It is further argued, however, that the act is valid as a health law, a regulation of trade in food and to prevent dealing in impure, unwholesome and adulterated food. The same principles apply here as have already been stated, i.e., there must be some fair and reasonable relation of means to end, which courts can see and admit the force of. We think it clear there is no such relation here. We think the act has not the slightest tendency to accomplish the alleged purpose.

The legislature has undoubted power to prohibit the adulteration of food, and it has already exercised it by the passage of section 407 of the Penal Code, and other laws upon the same general subject. The reasoning of counsel for the People is based upon the theory that no one will sell, as a matter of permanent business, an article at a price below what it costs him to procure it, and if he sell his coffee (in this instance), as low as the price thereof with other dealers, when he adds a gift at the time of the sale, he thereby reduces his profits below that of his competitor, and in order to prevent such a loss he will necessarily and inevitably sell an inferior or adulterated article. We think the reasoning is not sound. As has been before remarked, the inducement to purchase by reason of the gift may be so great that the sales are enormously increased, and the net profits at the end of the year may be greatly in excess of those of a dealer who makes no gifts and sells a correspondingly less amount of the food. It may simply be the old story of a small profit on large sales instead of a large profit on small sales.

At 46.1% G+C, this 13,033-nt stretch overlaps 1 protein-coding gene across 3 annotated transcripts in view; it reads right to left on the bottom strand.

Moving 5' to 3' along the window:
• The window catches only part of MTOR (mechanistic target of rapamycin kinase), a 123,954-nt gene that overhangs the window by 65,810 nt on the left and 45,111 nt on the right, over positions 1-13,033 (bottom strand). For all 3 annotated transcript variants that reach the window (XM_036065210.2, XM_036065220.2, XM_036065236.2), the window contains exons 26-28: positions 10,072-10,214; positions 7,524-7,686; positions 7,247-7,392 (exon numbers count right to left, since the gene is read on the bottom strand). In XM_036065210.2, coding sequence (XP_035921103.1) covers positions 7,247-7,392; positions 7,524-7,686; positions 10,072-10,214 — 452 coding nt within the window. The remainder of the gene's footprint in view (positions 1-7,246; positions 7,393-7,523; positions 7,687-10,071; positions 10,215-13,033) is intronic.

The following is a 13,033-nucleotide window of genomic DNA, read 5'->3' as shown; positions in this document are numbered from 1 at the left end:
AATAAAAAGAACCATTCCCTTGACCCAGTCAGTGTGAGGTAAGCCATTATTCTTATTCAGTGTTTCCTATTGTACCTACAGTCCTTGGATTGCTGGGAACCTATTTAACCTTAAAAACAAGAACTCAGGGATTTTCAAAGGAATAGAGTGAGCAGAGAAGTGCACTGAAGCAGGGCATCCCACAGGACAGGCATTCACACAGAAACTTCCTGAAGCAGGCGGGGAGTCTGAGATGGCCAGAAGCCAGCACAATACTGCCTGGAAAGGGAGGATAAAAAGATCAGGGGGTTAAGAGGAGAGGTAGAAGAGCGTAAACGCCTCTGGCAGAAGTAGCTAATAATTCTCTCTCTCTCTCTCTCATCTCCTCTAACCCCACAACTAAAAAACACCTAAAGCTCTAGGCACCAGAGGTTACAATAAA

There is no allegation here nor any proof that the coffee sold was, in fact, an adulterated article. There are statutes now existing which would reach that difficulty, and it can, therefore, the more readily be seen that, in truth, the object and purpose of this act were not to prevent the adulteration of food, but that, in reality, it was passed for the purpose of protecting those dealers in food articles who preferred not to engage in this kind of business in connection therewith, and who, therefore, desired to prevent anyone else from engaging in it

I lay no stress whatever upon the argument that this kind of transaction naturally induces people to purchase more than they want of any article of food in order to get the other article with it which comes to them in the shape of a gift, and thus the poorer people are led to extravagance in outlay. It may be remarked that in purchasing articles of food, even if one purchase more than is then absolutely necessary, the food need not be and, in all probability, is not wasted. But, aside from that, the argument is directed to that class of sumptuary legislation which, while good enough in some phases, is, when carried to minute details, simply unauthorized and illegal.

The right to legislate upon the subject of intoxicating liquors is acknowledged by every one, and is founded upon the fact that their use in excessive quantities leads, in large masses of cases, to crime, poverty and enormous suffering, and bears most harmfully upon the sum of the happiness of the human race. So in regard to lotteries in general. A wide spread custom of indulgence in the purchase of tickets leads, among the poorer classes certainly, and also among others, to habits of recklessness, waste and idleness; it cultivates a gambling spirit and tends to a hatred of honest labor, and to a desire to obtain riches or money without the necessary expenditure of industrious energy. Many other instances could be given where the interference of the legislature with the personal liberty of the citizen would be at once regarded as proper or, at least, legal under the exercise of the police power. But there is a limit to such interference in my judgment, and there does come a time when the constitutional provision, so often herein quoted, steps in to protect the citizen.